I find these activities very revealing. The participants might see a trip to the lot as just "walking the dog" or a chance to "go potty," but I'm seeing more.
Some of the people put their dogs at the center of this dog-time. They watch and wait as the careful sniffing proceeds, or use the time for a bit of leash-training, or bring a toy and play with the dog. I like these people, and smile at them in the elevator and on the street.
Others act as if they'd rather be anywhere else than walking the dog. They stand riveted to their phones, oblivious to Fido, or they tromp along, tugging the canine weight along. The poor dog can barely squat, let alone get the full aroma of a certain blade of grass. I don't think these people deserve dogs.
Yes, it's a prejudice, but I do judge people by how they treat other animals. I'm a little mistrustful of those who don't share their homes with even a fish (though I do give a pass to frequent travelers or those with severe allergies), and nothing puts me off faster than meanness to a pet or the gratuitous killing of an animal that's doing no harm, like a garden snake.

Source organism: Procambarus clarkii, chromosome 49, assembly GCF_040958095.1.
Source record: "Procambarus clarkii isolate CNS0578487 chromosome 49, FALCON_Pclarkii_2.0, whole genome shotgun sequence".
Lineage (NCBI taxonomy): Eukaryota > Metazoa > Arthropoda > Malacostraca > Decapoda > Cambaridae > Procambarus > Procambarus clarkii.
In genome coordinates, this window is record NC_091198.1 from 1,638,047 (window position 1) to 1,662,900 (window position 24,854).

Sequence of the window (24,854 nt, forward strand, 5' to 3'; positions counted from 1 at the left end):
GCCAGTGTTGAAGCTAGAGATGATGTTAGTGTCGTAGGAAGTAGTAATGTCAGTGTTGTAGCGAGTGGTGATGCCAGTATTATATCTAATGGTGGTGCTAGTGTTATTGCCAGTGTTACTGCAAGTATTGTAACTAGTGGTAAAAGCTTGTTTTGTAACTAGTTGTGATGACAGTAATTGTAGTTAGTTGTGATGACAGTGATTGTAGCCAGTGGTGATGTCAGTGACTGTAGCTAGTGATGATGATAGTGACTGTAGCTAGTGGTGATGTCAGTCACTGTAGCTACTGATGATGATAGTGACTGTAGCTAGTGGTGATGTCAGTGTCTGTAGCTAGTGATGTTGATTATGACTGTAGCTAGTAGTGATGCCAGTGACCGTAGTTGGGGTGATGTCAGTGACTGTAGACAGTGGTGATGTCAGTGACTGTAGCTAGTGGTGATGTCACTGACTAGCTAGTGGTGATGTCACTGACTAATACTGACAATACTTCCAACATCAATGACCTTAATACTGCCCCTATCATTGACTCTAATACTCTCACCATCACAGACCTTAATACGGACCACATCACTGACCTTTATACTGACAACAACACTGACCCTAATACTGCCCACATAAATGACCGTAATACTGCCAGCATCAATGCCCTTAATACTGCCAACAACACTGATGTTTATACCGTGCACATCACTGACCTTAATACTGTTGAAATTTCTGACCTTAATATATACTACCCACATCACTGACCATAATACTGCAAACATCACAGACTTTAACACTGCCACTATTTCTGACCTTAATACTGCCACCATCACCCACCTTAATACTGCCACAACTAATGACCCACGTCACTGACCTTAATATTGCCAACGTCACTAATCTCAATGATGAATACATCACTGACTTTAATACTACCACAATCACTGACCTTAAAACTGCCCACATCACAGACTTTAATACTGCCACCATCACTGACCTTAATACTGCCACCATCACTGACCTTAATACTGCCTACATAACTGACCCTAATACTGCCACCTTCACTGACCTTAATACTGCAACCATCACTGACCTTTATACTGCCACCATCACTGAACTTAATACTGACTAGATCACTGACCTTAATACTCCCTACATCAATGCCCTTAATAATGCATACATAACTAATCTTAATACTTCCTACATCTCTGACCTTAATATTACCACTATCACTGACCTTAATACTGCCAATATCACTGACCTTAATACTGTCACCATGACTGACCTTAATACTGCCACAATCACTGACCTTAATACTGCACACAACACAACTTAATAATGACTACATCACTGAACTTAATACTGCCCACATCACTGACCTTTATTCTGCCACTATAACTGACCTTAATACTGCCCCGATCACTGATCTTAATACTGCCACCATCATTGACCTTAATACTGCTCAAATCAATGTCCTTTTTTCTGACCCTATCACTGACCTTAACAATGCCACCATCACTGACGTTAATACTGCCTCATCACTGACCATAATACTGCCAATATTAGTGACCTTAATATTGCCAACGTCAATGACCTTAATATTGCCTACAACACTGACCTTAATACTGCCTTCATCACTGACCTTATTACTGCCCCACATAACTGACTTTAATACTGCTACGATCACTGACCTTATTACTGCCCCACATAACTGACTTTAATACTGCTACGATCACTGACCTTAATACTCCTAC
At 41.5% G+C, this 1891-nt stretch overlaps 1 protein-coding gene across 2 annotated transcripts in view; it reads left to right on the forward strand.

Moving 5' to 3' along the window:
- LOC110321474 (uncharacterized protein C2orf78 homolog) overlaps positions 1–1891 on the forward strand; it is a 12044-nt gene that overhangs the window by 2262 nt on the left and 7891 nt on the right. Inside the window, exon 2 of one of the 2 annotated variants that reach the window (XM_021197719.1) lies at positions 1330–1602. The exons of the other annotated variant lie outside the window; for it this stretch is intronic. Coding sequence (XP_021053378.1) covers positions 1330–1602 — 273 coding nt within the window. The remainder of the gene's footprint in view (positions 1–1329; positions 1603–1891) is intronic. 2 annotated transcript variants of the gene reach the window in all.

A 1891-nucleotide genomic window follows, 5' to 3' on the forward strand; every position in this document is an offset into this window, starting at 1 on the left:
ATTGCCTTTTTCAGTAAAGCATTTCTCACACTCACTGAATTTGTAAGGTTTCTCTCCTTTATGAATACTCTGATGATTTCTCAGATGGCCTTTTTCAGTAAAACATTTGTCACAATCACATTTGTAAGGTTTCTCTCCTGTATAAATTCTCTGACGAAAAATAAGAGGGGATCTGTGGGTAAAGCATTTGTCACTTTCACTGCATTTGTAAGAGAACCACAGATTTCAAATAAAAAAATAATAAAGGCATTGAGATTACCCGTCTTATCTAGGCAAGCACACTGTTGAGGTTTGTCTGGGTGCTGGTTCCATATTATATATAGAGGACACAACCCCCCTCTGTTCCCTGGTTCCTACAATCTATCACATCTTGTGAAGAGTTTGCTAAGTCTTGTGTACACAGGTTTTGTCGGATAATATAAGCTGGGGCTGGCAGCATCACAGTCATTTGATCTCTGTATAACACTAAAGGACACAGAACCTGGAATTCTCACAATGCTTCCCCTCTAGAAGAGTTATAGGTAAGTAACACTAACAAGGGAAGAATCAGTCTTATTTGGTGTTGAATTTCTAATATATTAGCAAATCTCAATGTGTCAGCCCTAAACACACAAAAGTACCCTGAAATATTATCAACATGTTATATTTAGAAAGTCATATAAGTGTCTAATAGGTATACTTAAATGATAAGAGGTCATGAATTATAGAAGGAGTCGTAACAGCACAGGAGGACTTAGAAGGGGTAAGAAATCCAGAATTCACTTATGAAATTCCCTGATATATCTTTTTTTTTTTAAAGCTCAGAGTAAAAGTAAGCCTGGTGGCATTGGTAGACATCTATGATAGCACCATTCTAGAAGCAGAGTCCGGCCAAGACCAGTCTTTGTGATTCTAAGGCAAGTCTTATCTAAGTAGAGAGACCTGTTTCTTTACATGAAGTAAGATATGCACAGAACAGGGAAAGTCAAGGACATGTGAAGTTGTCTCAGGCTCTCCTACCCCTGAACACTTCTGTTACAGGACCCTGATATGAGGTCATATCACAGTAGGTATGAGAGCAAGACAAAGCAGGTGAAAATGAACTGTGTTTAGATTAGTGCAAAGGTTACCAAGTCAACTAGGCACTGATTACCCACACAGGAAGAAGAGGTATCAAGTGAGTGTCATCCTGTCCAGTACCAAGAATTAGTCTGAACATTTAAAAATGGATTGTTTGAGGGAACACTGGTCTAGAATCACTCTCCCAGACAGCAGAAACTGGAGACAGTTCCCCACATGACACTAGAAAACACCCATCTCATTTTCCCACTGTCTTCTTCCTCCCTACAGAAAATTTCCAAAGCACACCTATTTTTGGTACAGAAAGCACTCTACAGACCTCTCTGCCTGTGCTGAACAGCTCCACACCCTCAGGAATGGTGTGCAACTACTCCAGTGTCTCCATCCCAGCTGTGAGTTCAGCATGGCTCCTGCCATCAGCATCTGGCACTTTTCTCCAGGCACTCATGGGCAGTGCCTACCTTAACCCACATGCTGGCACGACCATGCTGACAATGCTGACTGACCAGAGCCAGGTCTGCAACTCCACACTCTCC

And I have to wonder about a killjoy religious leader who points out that the Bible makes no mention of animals at Christ's nativity. In fact, I have my doubts about all the religious people who seem to interpret the word "dominion" (as in "dominion over ... all the creatures") as license to destroy rather than stewardship.
I want to share my world with animals other than humans, because the non-humans are reminders that we are a merely part of the world, not the center of it. The presence of an ox and lamb might not suit a Biblical agenda, but it goes a long way toward helping define the word "humanity."